Tuesday, April 20, 2010


"Greatness is not measured by what a man or woman accomplishes, but by the opposition he or she has overcome to reach his goals.
-Dr. Dorothy Height

My blog today is an excerpt from the Associated Press:

WASHINGTON — Dorothy Irene Height, a pioneering voice of the civil rights movement whose activism stretched from the New Deal to the election of President Barack Obama, died Tuesday. She was 98.

Height, who marched alongside Martin Luther King Jr. and led the National Council of Negro Women for 40 years, was known for her determination and grace — as well as her wry humor. She remained active and outspoken well into her 90s and often received rousing ovations at events around Washington, where she was easily recognizable in the bright, colorful hats she almost always wore.

When Obama won the presidential election in November 2008, Height told Washington TV station WTTG that she was overwhelmed with emotion.

"People ask me, did I ever dream it would happen, and I said, `If you didn't have the dream, you couldn't have worked on it," she said.

Height dedicated most of her adult life to the National Council of Negro Women, where she first worked under her mentor, Mary McLeod Bethune, who founded the group. Height took over in 1957 and led it until 1997, fighting for women's rights on issues such as equal pay and education. She developed programs such as "pig banks" to help poor rural families raise their own livestock, and "Wednesdays in Mississippi," in which black and white women from the north traveled to Mississippi to meet with their Southern counterparts in an effort to ease racial tensions and bridge differences.

To celebrate Height's 90th birthday in March 2002, friends and supporters raised $5 million to enable her organization to pay off the mortgage on its Washington headquarters on Pennsylvania Avenue, just a few blocks from the White House. Herman said Height "believed very strongly that we as black women deserved to be on this corridor of power."

Rest in peace, Dorothy. You helped open the eyes of the ingnorant and changed the world for the better.


Sunday, April 18, 2010


Jeff Foster, who wrote The Green Screen Handbook, which devotes ten pages to the special effects of my period version of War of the Worlds, just won a Telly Award for one of his “Documercials”.

Jeff just returned from a very successful NAB to here the news of his winning the Telly.

"Visions Of America" - Joseph Sohm
Here's the link to the video.

Jeff was the producer/director/editor on the project and with the help of videographer, Michael Anderson (Extra Mile Films) they shot several hours of interviewing the book's author, Joe Sohm. Jeff spent about 2 weeks in editing to pare it down to under 10 minutes for the online video production. The award is a Bronze Telly (second placing) in the "Professional Infomercial" category.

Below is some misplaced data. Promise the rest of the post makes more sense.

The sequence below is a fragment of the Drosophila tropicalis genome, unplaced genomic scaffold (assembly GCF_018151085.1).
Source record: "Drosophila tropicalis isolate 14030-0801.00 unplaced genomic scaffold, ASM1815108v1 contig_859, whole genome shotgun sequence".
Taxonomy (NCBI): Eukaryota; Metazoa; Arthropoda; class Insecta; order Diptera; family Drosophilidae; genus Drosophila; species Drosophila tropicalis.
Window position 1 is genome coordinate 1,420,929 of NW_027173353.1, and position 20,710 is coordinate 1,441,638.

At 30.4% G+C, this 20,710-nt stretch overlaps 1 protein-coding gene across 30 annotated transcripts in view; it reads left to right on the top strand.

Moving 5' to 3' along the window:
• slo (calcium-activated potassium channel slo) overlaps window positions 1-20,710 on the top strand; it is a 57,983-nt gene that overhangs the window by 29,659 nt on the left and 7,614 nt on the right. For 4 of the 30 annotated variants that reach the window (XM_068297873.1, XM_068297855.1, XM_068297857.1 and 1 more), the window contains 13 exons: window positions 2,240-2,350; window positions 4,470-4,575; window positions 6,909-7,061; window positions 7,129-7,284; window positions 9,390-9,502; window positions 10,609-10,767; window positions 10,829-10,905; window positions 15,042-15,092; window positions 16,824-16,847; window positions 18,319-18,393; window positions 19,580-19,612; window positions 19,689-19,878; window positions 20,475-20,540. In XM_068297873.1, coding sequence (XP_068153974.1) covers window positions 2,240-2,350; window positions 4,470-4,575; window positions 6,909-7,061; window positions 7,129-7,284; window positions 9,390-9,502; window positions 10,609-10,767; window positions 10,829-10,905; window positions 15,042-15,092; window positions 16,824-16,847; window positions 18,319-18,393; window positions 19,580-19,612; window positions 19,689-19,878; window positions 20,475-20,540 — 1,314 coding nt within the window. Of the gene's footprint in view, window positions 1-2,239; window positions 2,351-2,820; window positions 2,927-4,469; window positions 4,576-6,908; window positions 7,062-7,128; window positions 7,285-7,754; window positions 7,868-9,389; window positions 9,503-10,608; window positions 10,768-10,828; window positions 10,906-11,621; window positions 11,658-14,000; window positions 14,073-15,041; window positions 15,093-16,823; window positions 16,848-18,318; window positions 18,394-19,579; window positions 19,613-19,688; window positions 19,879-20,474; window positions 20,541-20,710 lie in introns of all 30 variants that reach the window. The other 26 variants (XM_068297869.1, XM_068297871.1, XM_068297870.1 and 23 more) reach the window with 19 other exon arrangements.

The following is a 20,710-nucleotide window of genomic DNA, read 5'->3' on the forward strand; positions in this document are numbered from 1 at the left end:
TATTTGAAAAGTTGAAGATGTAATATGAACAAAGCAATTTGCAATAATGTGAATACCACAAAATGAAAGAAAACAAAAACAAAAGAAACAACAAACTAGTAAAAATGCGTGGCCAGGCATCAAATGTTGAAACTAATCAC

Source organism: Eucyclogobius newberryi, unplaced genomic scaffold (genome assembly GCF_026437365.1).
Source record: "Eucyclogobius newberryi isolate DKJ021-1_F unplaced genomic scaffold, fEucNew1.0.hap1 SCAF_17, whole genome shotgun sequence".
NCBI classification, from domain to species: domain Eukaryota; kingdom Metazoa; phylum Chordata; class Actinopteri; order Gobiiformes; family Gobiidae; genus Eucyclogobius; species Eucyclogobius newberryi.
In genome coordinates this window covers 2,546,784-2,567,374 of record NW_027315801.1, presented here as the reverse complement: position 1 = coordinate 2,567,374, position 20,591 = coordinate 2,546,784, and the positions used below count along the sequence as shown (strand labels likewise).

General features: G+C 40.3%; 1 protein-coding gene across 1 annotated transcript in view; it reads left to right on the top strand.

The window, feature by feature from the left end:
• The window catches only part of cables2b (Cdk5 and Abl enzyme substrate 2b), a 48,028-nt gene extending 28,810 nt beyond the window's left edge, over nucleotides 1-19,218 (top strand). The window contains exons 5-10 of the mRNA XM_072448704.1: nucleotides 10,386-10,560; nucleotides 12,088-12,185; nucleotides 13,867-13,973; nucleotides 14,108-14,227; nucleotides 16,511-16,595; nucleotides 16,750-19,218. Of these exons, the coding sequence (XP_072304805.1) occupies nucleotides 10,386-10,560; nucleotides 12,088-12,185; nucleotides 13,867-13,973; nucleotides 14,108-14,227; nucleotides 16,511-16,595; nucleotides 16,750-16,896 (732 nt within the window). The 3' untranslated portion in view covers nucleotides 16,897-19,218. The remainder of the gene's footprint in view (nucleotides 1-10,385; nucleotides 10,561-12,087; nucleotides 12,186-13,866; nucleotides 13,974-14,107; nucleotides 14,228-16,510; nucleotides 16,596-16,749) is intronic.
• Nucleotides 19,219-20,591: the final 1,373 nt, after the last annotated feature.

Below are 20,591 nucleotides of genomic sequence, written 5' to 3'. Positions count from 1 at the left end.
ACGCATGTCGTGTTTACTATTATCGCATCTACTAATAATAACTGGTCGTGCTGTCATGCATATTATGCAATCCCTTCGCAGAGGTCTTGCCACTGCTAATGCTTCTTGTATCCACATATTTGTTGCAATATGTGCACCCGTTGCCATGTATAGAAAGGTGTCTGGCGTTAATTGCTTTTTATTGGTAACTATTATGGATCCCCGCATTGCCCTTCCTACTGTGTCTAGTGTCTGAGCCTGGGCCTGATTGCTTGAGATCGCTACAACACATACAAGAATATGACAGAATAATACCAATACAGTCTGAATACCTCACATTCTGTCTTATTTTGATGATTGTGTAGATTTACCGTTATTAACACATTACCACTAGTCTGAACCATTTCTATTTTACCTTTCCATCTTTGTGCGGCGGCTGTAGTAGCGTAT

Panasonic provided the P2 HD cameras and Reflecmedia provided the green screen setup. Editing was done in Adobe After Effects and Final Cut Pro. Music by Roger Kellaway, Lyrics by Alan and Marilyn Bergman

Good work Jeff!

Also check out the press release for our new Mock-Documentary version of H.G. Wells' seminal novel, War of the Worlds - The True Story. The new War of the Worlds - The True Story has a projected release date of October, 2010.


Thursday, March 25, 2010


Jeff Foster’s signed copies of the Green Screen Handbook arrived yesterday. He sent two copies. One was signed to Susan Goforth and me. The other was dedicated to Anne Gallo, the mother of my co-producer, John Gallo, who passed away on Thanksgiving. One of the last things John worked on was to supply and help shape materials from Pendragon Pictures to Jeff Foster, who was compiling The Green Screen Handbook.

I will send it out to you, Anne.

Jeff Foster has toured and lectured on special effects and special effects software. He was the guest speaker at the 2010 Macworld Expo in San Francisco in February. Jeff Foster included ten pages of behind the scenes green screen work we did for the 2005 War of the Worlds in The Green Screen Handbook. He acknowledged our film’s shortcomings, but also shows some of the more successful moments and how they were created. The book is exactly what it says it is. The handbook of how to do everything and anything with green screens. The book is filled with effects shots and explanations from some the best effects guys currently working in the industry. It comes with a tutorial CD. The book is a must for any professional working with green screen effects today.

Good work, Jeff.


Wednesday, March 17, 2010


A good friend, Randy Rogel, invited me, producer Susan Goforth and actor/producer Donovan Le to the final dress rehearsal of his comedy music spectacle, The Gypsy King at the Village Theater, where he has been developing the show.